How to Calculate Withholding and Deductions from Employee Paychecks
Are you considering doing your own payroll processing? Calculating withholding and deductions for employee paychecks isn't difficult if you follow the steps detailed here.
Your goal in this process is to get from the gross pay amount (gross pay is the actual amount you owe the employee) to net pay (the amount of the employee's paycheck). After you have calculated gross pay for the pay period, you must then deduct or withhold amounts for federal income tax withholding, FICA (Social Security/Medicare) tax, state and local income tax, and other deductions.
The IRS requires that all workers in the U.S. sign IRS Form W-4 at hire. This form includes important information you will need to pay the employee and to make sure withholding and deductions are correctly calculated on the employee's pay.
In addition to the employee's name and address, marital status, and filing status, you will need to get other information from the W-4 to do the withholding calculations for federal income tax.
IRS Form W-4 has been changed effective January 1, 2020. This form is used to record employee information for calculating withholding and deductions. Be sure you are using the correct form, titled "Employee's Withholding Certificate" with "2020" in the upper right. This article on the new W-4 form has information on how to use the form for calculating withholding and deductions.
Employee paychecks start out as gross pay. Gross pay is the total amount of pay before any deductions or withholding. For the purpose of determining income tax and FICA tax (for Social Security and Medicare), use all wages, salaries, and tips.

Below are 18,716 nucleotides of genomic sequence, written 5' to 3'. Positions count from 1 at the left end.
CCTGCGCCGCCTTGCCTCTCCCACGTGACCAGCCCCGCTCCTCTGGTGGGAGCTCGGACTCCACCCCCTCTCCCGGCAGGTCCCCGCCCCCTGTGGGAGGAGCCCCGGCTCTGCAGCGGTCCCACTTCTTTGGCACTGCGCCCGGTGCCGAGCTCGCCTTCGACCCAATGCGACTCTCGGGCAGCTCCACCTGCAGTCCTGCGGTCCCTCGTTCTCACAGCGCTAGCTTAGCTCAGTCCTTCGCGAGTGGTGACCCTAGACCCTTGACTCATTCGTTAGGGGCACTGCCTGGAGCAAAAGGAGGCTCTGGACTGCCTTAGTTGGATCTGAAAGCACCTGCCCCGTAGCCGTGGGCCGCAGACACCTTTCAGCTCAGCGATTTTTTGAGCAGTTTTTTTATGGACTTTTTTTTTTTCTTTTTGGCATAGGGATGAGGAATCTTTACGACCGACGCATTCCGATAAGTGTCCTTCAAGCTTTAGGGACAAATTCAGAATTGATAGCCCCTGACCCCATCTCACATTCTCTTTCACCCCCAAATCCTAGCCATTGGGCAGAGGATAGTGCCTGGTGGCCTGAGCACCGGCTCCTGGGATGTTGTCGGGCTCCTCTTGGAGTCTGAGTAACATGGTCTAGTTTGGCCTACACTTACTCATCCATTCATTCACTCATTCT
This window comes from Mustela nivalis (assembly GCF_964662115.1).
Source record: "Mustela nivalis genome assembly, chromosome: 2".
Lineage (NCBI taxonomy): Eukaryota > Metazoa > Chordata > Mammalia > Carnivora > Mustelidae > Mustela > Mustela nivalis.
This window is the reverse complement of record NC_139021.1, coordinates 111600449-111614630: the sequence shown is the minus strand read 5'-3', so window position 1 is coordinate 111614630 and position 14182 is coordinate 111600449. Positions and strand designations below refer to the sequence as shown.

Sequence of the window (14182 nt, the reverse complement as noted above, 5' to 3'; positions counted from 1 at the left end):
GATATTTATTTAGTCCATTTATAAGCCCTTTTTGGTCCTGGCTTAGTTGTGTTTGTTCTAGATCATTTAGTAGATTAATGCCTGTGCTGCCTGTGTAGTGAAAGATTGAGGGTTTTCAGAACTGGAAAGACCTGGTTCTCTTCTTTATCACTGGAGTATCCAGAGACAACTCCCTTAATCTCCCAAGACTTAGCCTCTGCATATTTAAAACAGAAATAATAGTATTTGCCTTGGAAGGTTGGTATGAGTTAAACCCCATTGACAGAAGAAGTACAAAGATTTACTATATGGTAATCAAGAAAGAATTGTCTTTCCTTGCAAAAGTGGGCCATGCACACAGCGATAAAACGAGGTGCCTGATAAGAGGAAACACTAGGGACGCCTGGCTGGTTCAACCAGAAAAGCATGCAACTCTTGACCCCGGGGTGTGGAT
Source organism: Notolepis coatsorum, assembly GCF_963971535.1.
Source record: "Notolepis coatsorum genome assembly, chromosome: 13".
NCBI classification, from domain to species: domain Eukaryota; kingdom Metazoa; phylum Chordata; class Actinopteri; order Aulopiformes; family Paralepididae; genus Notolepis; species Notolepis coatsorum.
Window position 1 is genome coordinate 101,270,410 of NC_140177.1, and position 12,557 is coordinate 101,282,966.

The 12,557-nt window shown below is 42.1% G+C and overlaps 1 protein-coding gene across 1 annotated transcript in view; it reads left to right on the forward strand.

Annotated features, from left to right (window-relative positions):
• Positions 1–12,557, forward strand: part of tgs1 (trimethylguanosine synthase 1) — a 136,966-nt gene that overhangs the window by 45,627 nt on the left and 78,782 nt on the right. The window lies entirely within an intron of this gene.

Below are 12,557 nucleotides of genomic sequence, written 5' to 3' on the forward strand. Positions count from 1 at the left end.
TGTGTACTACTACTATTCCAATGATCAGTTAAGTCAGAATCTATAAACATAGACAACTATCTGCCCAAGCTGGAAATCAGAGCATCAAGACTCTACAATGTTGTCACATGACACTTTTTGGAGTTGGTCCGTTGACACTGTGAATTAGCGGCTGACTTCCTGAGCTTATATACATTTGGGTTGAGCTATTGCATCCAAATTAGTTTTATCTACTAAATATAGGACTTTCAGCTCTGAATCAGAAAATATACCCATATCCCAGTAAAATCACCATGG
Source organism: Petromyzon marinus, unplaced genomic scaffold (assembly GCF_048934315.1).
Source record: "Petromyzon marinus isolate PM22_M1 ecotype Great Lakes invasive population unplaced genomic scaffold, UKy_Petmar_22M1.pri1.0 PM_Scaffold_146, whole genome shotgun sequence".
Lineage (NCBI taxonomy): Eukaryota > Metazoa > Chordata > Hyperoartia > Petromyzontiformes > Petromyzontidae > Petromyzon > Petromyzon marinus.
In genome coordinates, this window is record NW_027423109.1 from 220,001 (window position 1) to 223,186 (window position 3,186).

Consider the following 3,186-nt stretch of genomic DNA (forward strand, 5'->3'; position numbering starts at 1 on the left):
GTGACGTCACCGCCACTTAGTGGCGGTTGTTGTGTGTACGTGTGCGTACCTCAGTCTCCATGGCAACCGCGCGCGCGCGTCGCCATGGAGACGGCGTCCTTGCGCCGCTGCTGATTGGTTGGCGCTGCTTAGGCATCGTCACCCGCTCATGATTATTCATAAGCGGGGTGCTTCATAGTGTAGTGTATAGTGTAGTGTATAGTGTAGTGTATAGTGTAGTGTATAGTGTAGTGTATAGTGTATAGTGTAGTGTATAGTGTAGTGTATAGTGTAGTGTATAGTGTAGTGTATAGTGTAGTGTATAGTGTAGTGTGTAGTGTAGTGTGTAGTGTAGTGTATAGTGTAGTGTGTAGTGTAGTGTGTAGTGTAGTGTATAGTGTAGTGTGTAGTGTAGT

How to Determine Gross Pay
For salaried employees, start with the person's annual amount divided by the number of pay periods. For hourly employees, it's the number of hours worked times the rate (including overtime).
If you are not sure how to pay employees, read this article on the difference between salaried and hourly employees.
Here are examples of how gross pay for one payroll period is calculated for both salaried and hourly employees if no overtime is included for that pay period:
A salaried employee is paid an annual salary. Let's say the annual salary is $30,000. That annual salary is divided by the number of pay periods in the year to get the gross pay for one pay period. If you pay salaried employees twice a month, there are 24 pay periods in the year, and the gross pay for one pay period is $1,250 ($30,000 divided by 24).
An hourly employee is paid at an hourly rate for the pay period. If an employee's hourly rate is $12 and they worked 38 hours in the pay period, the employee's gross pay for that paycheck is $456.00 ($12 x 38).